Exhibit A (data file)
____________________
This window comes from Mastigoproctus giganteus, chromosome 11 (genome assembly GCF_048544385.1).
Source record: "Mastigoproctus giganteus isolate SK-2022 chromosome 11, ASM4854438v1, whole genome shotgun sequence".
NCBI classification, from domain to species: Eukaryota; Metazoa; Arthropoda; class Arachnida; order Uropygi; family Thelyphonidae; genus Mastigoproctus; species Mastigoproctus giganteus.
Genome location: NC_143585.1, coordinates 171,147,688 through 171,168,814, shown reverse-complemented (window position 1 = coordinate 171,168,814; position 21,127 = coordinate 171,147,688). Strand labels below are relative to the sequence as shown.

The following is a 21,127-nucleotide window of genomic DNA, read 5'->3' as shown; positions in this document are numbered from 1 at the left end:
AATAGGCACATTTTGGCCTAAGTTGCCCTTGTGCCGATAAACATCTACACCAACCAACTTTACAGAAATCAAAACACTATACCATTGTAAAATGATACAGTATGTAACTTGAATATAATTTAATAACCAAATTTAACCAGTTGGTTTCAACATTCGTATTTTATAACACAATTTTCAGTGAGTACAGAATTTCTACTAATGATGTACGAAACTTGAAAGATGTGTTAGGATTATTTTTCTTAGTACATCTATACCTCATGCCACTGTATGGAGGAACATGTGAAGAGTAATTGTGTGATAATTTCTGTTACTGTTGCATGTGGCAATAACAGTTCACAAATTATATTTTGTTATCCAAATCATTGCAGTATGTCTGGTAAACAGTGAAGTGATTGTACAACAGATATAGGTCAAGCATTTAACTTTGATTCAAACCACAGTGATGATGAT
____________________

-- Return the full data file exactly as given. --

This window comes from Mastigoproctus giganteus, chromosome 11 (genome assembly GCF_048544385.1).
Source record: "Mastigoproctus giganteus isolate SK-2022 chromosome 11, ASM4854438v1, whole genome shotgun sequence".
NCBI classification, from domain to species: Eukaryota; Metazoa; Arthropoda; class Arachnida; order Uropygi; family Thelyphonidae; genus Mastigoproctus; species Mastigoproctus giganteus.
Genome location: NC_143585.1, coordinates 171,147,688 through 171,168,814, shown reverse-complemented (window position 1 = coordinate 171,168,814; position 21,127 = coordinate 171,147,688). Strand labels below are relative to the sequence as shown.

The following is a 21,127-nucleotide window of genomic DNA, read 5'->3' as shown; positions in this document are numbered from 1 at the left end:
AATAGGCACATTTTGGCCTAAGTTGCCCTTGTGCCGATAAACATCTACACCAACCAACTTTACAGAAATCAAAACACTATACCATTGTAAAATGATACAGTATGTAACTTGAATATAATTTAATAACCAAATTTAACCAGTTGGTTTCAACATTCGTATTTTATAACACAATTTTCAGTGAGTACAGAATTTCTACTAATGATGTACGAAACTTGAAAGATGTGTTAGGATTATTTTTCTTAGTACATCTATACCTCATGCCACTGTATGGAGGAACATGTGAAGAGTAATTGTGTGATAATTTCTGTTACTGTTGCATGTGGCAATAACAGTTCACAAATTATATTTTGTTATCCAAATCATTGCAGTATGTCTGGTAAACAGTGAAGTGATTGTACAACAGATATAGGTCAAGCATTTAACTTTGATTCAAACCACAGTGATGATGAT